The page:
Why London is still central to UK Economic Plans

According to a Brookings Institute and JPMorgan Chase study, our idea of a global city has become outdated in a rapidly urbanizing world in the midst of seismic technological change. A handful of financial centers, like New York, London and Tokyo, no longer drive world economy. Instead a “vast and complex” network of cities – some surprisingly small, others mid-sized – powers the international flow of goods, services, people, capital and ideas.

The report, ‘Redefining Global Cities – The Seven Types of Global Metro Economies’ sees only two UK cities mentioned – London and Birmingham.No mention of Manchester or Leeds. Whilst other nations, particularly Pacific facing, are growing at an enormous rate, including several in China.

Cities most familiar to Europeans fall in to the ‘International Middleweights (26 mid-sized cities across globe)’ and includes historic, culturally significant political hubs: Brussels, Belgium; Copenhagen-Malmö, Denmark/Sweden; Frankfurt, Germany; Hamburg, Germany; Karlsruhe, Germany; Köln-Düsseldorf, Germany; Milan, Italy; Munich, Germany; Nagoya, Japan; Rome, Italy; Rotterdam-Amsterdam, Netherlands; Stuttgart, Germany; Vienna, Austria; Bratislava, Slovakia; Athens, Greece; Barcelona, Spain; Berlin, Germany; Birmingham, UK; Kitakyushu-Fukuoka, Japan; Madrid, Spain; Melbourne, Australia; Montreal, Canada; Perth, Australia; Sydney, Australia; Tel Aviv, Israel; Toronto, Canada; and Vancouver, Canada. Only London and Paris, of all the ‘Global Giants’ are European cities alongside Los Angeles, USA; New York, USA; Osaka-Kobe, Japan; and Tokyo, Japan.

Of note though is the number of conurbations that get bundled together – for example, Malmo/Copenhagen and Cologne/Dusseldorf. Urban geography is redefining our city boundaries. Smaller European cities are merging, even across international boundaries in the case of Malmo and Copenhagen whereas elsewhere megacities are growing fast in Brazil, China, India.

It certainly looks like that Europe – US – Japan axis is set to change though. The Asian Anchors (Five pacific-oriented powerhouses) are Beijing, China; Hong Kong, SAR, China; Moscow, Russia; Seoul-Incheon, South Korea; Shanghai, China; and Singapore (no real surprises) but the list of Emerging Gateways (28 business and transportation entry points for emerging markets) are cities on the up – growing in population, trade and cultural significance and include – Ankara, Turkey; Brasilia, Brazil; Busan-Ulsan, South Korea; Cape Town, South Korea; Chongqing, China; Delhi, India; East Rand, South Korea; Guangzhou, China; Hangzhou, China; Istanbul, Turkey; Jinan, China; Johannesburg, South Africa; Katowice-Ostrava, Poland/Czech Republic; Mexico City, Mexico; Monterrey, Mexico; Mumbai, India; Nanjing, China; Ningbo, China; Pretoria, South Africa; Rio de Janeiro, Brazil; Saint Petersburg, Russia; Santiago, Chile; Sao Paulo, Brazil; Shenzhen, China; Tianjin, China; Warsaw, Poland; Wuhan, China; and Xi’an, China.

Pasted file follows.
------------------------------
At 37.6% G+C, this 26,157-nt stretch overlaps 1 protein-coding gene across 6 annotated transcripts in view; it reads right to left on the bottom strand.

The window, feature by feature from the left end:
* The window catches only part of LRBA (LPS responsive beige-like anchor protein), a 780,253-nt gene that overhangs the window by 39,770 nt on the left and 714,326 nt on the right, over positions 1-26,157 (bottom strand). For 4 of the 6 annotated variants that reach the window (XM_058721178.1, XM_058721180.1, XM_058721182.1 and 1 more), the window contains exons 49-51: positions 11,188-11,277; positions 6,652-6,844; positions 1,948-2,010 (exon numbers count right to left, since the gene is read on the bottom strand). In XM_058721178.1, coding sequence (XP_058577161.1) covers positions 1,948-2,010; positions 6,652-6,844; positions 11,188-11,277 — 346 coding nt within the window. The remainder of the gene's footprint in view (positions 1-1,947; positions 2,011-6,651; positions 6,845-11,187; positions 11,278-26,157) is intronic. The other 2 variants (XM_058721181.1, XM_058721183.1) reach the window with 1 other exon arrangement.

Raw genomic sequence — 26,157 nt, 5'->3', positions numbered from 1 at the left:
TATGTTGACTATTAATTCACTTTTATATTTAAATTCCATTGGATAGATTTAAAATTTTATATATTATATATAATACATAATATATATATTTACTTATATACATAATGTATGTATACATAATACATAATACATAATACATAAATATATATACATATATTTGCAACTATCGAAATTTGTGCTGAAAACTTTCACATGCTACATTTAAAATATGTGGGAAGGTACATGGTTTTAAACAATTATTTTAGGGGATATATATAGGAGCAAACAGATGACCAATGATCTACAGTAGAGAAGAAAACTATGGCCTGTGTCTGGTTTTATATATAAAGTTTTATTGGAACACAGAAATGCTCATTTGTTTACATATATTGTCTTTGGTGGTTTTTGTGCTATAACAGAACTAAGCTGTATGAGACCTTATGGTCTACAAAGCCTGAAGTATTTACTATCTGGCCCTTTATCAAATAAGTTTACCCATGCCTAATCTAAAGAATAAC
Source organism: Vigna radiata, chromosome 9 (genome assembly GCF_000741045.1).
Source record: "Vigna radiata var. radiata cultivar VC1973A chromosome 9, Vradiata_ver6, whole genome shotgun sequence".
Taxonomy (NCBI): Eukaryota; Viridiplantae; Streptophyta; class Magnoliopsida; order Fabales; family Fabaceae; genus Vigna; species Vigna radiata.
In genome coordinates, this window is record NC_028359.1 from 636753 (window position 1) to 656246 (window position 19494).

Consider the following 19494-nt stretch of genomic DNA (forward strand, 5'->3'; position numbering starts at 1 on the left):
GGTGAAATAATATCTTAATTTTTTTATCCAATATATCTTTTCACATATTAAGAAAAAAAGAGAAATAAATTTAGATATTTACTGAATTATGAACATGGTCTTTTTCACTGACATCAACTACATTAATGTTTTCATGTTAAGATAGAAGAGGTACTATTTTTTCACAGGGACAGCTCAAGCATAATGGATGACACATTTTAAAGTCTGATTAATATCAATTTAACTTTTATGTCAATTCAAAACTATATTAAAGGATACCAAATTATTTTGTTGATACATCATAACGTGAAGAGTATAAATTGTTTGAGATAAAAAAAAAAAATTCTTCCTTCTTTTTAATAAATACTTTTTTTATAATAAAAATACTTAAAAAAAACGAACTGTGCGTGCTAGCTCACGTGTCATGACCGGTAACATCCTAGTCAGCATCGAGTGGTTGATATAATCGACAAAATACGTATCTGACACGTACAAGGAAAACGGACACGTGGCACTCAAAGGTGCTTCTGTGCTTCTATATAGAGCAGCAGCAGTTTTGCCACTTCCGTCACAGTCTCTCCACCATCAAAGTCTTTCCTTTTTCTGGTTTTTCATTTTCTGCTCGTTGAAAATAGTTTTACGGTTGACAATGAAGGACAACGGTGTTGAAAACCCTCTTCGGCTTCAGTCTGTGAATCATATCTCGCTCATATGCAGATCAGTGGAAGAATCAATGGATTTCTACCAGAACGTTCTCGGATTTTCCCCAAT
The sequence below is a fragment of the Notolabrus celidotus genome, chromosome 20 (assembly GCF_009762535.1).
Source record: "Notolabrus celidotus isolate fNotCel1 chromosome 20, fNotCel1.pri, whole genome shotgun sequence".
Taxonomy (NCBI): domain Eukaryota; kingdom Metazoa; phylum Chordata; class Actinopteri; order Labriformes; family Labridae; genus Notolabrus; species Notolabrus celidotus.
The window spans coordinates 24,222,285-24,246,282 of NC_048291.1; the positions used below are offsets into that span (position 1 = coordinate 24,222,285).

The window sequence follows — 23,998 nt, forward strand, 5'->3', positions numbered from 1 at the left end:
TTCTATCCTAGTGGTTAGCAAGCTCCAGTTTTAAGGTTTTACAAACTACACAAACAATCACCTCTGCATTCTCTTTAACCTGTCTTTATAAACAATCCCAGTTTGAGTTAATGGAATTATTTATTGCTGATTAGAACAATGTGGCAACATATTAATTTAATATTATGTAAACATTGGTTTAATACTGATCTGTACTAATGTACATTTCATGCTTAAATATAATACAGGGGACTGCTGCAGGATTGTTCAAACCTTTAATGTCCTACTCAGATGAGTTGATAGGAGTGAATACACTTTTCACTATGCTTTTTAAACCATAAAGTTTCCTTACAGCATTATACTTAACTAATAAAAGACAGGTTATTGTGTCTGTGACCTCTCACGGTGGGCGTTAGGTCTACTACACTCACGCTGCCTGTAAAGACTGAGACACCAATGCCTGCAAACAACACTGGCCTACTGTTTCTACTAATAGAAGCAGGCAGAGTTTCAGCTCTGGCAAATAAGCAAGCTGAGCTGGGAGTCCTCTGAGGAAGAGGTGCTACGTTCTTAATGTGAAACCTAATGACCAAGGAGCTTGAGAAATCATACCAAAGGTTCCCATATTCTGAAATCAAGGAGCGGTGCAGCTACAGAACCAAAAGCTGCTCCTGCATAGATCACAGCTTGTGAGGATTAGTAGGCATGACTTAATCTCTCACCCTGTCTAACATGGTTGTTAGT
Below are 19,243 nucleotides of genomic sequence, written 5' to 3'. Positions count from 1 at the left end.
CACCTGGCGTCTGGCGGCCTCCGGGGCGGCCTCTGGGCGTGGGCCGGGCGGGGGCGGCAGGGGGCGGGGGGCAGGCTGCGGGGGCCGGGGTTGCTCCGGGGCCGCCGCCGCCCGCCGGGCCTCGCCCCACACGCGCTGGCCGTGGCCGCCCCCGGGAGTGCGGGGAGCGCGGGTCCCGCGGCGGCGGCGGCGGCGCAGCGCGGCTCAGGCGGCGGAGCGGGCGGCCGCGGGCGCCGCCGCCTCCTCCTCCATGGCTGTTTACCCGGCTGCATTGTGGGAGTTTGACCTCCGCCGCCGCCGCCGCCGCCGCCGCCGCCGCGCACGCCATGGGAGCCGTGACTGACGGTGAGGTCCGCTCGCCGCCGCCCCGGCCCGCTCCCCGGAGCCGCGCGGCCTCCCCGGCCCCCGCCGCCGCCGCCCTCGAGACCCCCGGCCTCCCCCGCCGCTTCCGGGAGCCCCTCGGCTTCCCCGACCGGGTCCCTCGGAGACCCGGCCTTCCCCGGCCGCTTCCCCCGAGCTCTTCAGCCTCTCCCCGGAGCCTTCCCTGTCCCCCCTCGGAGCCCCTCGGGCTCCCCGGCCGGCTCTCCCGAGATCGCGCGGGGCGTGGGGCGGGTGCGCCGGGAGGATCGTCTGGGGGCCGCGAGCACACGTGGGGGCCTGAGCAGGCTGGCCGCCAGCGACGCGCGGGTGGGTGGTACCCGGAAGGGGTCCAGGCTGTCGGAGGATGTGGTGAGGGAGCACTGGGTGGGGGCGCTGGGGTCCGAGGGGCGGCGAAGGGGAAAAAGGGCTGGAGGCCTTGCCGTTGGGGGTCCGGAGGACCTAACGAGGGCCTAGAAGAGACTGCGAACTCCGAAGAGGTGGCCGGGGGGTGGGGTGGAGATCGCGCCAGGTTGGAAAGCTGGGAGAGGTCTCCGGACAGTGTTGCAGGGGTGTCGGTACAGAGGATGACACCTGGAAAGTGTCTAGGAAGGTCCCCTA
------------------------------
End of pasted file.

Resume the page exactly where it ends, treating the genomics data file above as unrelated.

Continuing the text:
China is ubiquitous, Brazil and South Africa prominent but worth noting both Katowice and Warsaw from Poland in that list too. Could central Europe be slowly starting to establish itself again as an economic powerhouse? It seems the USA will continue to be big players for some time with all but two of the  ‘Knowledge Capitals’ (19 productive, mid-sized innovation centers) there. Only Stockholm and Zurich share that same classification: Atlanta, USA; Austin, USA; Baltimore, USA; Boston, USA; Chicago, USA; Dallas, USA; Denver, USA; Hartford, USA; Houston, USA; Minneapolis, USA; Philadelphia, USA; Portland, USA; San Diego, USA; San Francisco, USA; San Jose, USA; Seattle, USA; Stockholm, Sweden; Washington DC, USA; and Zurich, Switzerland.

 

 

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